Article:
THERE WAS A sense of symmetry about the FAI selecting CityWest Hotel for their latest bout of public cleansing on Sunday.
It was, after all, this venue that deposed former chief executive John Delaney cited as an example of how he’d transformed the culture of the organisation.
A view of yesterday’s FAI AGM.
Source: Ryan Byrne/INPHO
The smoking ban had come into law just a few months before the young, vitalised Waterfordman became a law unto himself by taking on the ultimate role in November 2004.
Gone would be the era, he declared, of the FAI’s annual general meetings being synonymous with a row over a rule change in a smoke-filled room at the West Dublin venue.
No longer would football folk beyond The Pale feel marginalised.
From 2007, Delaney’s brainchild of the Festival of Football would be mobilised, starting in Kerry and trekking to Meath this year.
It was a novel and noble proposal, bringing ambassadors such as his constant companion Ray Houghton to clubs for ribbon-cutting ceremonies. The hosts were left in no doubt that Delaney had be front and centre of the pomp.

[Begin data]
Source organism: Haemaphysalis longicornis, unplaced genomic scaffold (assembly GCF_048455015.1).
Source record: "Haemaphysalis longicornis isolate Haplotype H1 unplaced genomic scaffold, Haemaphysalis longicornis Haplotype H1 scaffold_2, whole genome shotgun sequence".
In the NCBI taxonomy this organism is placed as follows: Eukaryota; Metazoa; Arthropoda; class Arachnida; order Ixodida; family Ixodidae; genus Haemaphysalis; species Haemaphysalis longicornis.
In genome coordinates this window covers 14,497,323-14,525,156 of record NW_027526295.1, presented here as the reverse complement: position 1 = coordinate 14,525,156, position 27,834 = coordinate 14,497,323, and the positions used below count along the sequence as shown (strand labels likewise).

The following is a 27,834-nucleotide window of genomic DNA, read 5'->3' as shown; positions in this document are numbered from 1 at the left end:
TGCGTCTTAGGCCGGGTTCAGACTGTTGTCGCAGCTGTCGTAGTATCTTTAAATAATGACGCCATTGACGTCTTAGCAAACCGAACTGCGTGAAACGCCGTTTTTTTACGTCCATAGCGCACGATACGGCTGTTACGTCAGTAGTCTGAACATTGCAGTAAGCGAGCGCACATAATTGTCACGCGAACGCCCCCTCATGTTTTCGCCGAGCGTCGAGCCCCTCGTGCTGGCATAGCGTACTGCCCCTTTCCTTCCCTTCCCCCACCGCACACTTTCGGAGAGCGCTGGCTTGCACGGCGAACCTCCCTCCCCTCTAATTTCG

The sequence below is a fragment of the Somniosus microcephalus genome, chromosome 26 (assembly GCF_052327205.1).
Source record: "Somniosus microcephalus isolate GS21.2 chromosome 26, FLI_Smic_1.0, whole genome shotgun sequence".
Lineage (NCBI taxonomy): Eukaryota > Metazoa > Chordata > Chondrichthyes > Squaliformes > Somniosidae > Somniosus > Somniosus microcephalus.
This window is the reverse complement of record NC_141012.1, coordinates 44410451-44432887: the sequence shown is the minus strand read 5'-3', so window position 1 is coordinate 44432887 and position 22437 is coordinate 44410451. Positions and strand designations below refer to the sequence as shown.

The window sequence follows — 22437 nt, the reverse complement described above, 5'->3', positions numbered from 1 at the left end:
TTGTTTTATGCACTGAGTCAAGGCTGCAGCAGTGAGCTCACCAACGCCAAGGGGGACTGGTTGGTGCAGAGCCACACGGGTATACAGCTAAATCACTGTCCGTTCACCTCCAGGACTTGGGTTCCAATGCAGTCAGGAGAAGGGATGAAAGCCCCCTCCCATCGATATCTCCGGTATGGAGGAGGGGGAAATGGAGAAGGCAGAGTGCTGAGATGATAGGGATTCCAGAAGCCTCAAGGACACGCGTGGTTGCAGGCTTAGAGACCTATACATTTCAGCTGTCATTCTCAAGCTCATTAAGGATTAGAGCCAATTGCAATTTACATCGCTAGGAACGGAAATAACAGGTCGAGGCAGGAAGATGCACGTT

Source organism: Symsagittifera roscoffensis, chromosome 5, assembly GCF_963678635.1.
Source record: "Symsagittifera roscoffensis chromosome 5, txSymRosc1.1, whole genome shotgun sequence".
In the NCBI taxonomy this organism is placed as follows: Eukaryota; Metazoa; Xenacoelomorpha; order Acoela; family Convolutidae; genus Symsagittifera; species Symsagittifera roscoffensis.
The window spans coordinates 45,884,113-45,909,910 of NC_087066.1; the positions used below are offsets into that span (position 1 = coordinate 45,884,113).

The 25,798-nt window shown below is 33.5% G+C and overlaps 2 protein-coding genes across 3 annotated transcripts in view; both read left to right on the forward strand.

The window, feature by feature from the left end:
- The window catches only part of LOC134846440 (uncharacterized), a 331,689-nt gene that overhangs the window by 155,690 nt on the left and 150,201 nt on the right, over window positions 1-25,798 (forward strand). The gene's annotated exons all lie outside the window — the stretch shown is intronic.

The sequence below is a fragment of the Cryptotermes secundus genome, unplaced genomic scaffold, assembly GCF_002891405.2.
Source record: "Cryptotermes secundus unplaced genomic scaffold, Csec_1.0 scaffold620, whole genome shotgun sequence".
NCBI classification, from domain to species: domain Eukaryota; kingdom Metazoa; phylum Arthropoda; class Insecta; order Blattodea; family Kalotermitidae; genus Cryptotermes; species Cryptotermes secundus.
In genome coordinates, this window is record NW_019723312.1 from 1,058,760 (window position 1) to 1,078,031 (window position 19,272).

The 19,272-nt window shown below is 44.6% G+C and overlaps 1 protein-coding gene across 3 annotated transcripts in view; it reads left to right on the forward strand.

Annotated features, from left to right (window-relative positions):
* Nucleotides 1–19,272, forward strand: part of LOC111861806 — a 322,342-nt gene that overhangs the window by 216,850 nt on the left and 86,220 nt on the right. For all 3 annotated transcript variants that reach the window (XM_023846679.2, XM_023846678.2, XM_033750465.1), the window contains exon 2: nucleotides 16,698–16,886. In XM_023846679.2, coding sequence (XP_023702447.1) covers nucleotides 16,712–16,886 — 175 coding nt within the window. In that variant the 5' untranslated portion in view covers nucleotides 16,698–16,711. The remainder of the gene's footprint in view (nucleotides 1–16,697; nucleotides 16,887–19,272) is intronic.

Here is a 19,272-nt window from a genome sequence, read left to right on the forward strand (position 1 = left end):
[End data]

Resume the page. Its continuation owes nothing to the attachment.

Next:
Delaney introduced new words to the AGM lexicon. The meeting on the final day of the festival marked the “completion of a great week for Irish football”.
Staff, low-paid even before paycuts started to be imposed in 2012, soon tired of hearing their supremo’s standard speech on the circuit.
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Quoting the advice of his mother Joan, Delaney couldn’t leave a stage without dishing out gifts, typically rafts of tickets for international matches.
The FAI’s ritual of releasing a statement showing where €100,000 of grants went in the county was discarded as the financial struggles caused by the CEO’s misguided Vantage vanity project spiked.
Also dispensed with from 2012 was the standard press conference. The tactic, to a degree, worked as the media presence shrunk.
Those that persisted in attending held a competition to count the number of times Delaney’s face appeared on an introductory video. He peaked in 2015 with appearances lurching into three figures.
Those members that possessed the bravery to interrupt the feelgood factor by posing legitimate questions got short shrift from the top table and even death stares some colleagues seated around them. The last query was all of a decade ago; three delegates being stonewalled for questioning a €5 million payment.
Other changes then should have sounded the alarm. For the first time in their history, the FAI breached their own rule of distributing the accounts 21 days in advance.